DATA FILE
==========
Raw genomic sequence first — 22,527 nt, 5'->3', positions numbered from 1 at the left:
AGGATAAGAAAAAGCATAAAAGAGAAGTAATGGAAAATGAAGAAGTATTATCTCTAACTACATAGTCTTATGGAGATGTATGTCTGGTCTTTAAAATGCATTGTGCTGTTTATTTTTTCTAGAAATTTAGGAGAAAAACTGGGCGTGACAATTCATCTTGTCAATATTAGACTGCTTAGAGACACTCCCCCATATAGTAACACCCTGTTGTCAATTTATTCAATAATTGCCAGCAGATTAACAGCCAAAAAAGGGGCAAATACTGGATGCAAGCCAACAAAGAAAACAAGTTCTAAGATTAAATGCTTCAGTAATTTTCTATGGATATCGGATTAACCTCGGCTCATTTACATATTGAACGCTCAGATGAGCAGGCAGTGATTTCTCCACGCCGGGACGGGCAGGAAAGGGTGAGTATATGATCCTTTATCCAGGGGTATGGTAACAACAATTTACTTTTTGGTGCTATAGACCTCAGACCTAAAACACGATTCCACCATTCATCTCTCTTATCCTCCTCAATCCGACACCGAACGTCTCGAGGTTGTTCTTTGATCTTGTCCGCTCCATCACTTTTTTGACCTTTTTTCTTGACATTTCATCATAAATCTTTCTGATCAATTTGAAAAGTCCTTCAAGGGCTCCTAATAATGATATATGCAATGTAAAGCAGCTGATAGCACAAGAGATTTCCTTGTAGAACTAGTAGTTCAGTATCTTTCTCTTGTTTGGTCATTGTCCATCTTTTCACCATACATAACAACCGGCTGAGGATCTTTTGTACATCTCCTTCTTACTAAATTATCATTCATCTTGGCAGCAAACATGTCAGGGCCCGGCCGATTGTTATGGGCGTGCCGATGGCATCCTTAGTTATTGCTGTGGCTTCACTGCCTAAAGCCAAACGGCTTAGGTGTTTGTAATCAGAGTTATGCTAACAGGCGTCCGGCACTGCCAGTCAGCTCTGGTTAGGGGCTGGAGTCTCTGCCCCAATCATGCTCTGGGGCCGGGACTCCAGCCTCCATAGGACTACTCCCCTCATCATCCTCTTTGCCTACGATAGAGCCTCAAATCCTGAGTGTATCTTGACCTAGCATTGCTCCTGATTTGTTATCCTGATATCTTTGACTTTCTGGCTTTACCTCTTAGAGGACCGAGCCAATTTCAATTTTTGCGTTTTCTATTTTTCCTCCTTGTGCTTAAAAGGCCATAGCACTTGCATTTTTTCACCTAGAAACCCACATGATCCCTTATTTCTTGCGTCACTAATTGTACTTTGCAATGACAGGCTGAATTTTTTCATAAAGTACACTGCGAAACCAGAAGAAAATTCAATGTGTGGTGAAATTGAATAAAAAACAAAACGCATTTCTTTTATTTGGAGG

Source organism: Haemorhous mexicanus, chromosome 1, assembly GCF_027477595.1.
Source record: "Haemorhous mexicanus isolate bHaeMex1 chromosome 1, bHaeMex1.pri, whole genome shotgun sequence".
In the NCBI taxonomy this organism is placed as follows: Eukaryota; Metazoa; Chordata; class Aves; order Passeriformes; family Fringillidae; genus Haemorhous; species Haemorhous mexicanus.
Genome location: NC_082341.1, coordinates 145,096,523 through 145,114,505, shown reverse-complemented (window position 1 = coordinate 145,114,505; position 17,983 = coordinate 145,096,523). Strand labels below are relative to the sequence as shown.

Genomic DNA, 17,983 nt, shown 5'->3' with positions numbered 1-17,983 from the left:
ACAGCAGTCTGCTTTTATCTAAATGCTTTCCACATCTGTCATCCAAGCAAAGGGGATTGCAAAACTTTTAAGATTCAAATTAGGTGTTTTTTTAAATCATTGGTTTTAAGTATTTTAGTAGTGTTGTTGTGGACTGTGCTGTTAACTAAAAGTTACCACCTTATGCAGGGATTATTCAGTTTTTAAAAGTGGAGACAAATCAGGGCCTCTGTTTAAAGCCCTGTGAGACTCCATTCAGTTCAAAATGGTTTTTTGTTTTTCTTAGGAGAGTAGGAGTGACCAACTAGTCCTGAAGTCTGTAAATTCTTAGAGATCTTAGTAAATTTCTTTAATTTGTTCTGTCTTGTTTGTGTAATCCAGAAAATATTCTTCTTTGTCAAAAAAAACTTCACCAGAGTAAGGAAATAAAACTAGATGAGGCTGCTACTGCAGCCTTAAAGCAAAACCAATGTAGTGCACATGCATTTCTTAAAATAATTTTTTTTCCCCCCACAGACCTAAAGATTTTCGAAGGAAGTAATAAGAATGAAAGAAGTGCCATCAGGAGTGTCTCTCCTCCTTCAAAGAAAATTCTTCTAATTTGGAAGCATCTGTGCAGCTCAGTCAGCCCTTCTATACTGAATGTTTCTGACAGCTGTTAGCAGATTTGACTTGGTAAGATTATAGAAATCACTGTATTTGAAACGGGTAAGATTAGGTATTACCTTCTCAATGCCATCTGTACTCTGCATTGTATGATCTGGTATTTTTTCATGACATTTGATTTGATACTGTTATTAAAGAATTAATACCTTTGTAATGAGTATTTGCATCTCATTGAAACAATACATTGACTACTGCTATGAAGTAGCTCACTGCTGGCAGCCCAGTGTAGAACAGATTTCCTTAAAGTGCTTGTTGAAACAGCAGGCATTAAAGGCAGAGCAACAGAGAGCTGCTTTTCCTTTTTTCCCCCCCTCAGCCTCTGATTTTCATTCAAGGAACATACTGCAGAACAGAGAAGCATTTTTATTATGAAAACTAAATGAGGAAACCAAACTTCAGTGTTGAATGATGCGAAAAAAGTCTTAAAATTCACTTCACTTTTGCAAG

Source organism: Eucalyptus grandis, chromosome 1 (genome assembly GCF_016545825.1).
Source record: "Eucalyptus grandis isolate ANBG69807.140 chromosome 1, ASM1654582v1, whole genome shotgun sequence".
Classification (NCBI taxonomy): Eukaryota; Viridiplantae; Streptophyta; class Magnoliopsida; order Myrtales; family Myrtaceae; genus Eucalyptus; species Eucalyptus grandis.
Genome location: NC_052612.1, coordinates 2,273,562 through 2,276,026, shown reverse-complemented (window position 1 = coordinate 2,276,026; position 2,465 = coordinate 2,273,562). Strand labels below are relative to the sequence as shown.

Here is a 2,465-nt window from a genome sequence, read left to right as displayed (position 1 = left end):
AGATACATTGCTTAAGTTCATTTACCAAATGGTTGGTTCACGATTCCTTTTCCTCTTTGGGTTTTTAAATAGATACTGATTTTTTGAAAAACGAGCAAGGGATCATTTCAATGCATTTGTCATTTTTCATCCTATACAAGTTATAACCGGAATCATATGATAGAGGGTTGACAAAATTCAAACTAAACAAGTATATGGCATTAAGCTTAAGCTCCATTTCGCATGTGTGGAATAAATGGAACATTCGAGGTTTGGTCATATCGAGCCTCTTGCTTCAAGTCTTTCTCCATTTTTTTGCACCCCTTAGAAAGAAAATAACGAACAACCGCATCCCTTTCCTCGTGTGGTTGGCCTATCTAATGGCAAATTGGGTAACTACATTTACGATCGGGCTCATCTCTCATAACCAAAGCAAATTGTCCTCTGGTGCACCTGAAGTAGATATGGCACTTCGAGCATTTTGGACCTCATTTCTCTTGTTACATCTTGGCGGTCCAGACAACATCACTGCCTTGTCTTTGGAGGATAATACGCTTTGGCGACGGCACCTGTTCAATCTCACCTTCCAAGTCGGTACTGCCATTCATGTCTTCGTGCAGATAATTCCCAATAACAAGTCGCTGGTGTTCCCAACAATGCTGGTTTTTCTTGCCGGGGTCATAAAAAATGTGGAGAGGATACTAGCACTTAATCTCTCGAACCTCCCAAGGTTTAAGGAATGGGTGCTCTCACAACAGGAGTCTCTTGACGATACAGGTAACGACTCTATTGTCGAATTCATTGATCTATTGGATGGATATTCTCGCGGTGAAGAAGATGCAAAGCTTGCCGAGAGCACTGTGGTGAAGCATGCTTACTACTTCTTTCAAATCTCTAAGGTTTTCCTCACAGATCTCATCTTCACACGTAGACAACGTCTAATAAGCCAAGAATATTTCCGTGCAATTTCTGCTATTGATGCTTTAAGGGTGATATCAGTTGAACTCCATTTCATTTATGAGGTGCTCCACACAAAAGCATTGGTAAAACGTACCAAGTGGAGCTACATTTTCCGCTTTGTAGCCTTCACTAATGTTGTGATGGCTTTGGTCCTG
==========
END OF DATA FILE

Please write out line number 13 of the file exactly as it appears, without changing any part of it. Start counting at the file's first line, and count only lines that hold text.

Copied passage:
Here is a 2,465-nt window from a genome sequence, read left to right as displayed (position 1 = left end):